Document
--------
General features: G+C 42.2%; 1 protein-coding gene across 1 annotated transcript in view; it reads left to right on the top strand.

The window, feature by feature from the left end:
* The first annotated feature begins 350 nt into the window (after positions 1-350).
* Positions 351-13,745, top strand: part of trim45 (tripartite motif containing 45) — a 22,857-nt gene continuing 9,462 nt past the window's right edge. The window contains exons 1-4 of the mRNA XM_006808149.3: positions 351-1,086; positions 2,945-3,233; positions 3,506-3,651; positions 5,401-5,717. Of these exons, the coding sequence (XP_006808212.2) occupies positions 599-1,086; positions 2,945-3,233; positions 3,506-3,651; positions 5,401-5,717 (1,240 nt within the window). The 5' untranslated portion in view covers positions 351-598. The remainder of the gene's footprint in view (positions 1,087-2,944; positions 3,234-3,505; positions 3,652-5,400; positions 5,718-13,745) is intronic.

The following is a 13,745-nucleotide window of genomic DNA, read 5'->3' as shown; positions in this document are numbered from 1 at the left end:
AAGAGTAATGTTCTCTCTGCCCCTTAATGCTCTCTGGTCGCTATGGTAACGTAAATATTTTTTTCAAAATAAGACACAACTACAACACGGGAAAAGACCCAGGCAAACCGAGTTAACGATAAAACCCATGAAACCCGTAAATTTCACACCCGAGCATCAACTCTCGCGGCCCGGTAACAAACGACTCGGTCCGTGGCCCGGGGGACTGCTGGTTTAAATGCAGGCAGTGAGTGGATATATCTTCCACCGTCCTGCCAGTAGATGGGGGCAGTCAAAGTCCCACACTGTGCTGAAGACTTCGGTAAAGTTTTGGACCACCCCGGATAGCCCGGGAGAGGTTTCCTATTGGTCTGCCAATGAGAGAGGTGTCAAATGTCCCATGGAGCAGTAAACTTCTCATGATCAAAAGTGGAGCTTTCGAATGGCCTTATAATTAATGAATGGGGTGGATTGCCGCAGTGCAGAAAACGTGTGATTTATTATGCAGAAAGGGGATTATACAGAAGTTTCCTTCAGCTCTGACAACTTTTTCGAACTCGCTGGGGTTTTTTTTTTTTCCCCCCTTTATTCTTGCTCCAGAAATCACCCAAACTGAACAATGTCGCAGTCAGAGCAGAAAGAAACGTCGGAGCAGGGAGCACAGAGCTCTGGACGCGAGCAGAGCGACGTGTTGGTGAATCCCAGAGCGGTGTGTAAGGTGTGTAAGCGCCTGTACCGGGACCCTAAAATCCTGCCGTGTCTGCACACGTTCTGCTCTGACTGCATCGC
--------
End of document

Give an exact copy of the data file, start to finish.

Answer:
General features: G+C 42.2%; 1 protein-coding gene across 1 annotated transcript in view; it reads left to right on the top strand.

The window, feature by feature from the left end:
* The first annotated feature begins 350 nt into the window (after positions 1-350).
* Positions 351-13,745, top strand: part of trim45 (tripartite motif containing 45) — a 22,857-nt gene continuing 9,462 nt past the window's right edge. The window contains exons 1-4 of the mRNA XM_006808149.3: positions 351-1,086; positions 2,945-3,233; positions 3,506-3,651; positions 5,401-5,717. Of these exons, the coding sequence (XP_006808212.2) occupies positions 599-1,086; positions 2,945-3,233; positions 3,506-3,651; positions 5,401-5,717 (1,240 nt within the window). The 5' untranslated portion in view covers positions 351-598. The remainder of the gene's footprint in view (positions 1,087-2,944; positions 3,234-3,505; positions 3,652-5,400; positions 5,718-13,745) is intronic.

The following is a 13,745-nucleotide window of genomic DNA, read 5'->3' as shown; positions in this document are numbered from 1 at the left end:
AAGAGTAATGTTCTCTCTGCCCCTTAATGCTCTCTGGTCGCTATGGTAACGTAAATATTTTTTTCAAAATAAGACACAACTACAACACGGGAAAAGACCCAGGCAAACCGAGTTAACGATAAAACCCATGAAACCCGTAAATTTCACACCCGAGCATCAACTCTCGCGGCCCGGTAACAAACGACTCGGTCCGTGGCCCGGGGGACTGCTGGTTTAAATGCAGGCAGTGAGTGGATATATCTTCCACCGTCCTGCCAGTAGATGGGGGCAGTCAAAGTCCCACACTGTGCTGAAGACTTCGGTAAAGTTTTGGACCACCCCGGATAGCCCGGGAGAGGTTTCCTATTGGTCTGCCAATGAGAGAGGTGTCAAATGTCCCATGGAGCAGTAAACTTCTCATGATCAAAAGTGGAGCTTTCGAATGGCCTTATAATTAATGAATGGGGTGGATTGCCGCAGTGCAGAAAACGTGTGATTTATTATGCAGAAAGGGGATTATACAGAAGTTTCCTTCAGCTCTGACAACTTTTTCGAACTCGCTGGGGTTTTTTTTTTTTCCCCCCTTTATTCTTGCTCCAGAAATCACCCAAACTGAACAATGTCGCAGTCAGAGCAGAAAGAAACGTCGGAGCAGGGAGCACAGAGCTCTGGACGCGAGCAGAGCGACGTGTTGGTGAATCCCAGAGCGGTGTGTAAGGTGTGTAAGCGCCTGTACCGGGACCCTAAAATCCTGCCGTGTCTGCACACGTTCTGCTCTGACTGCATCGC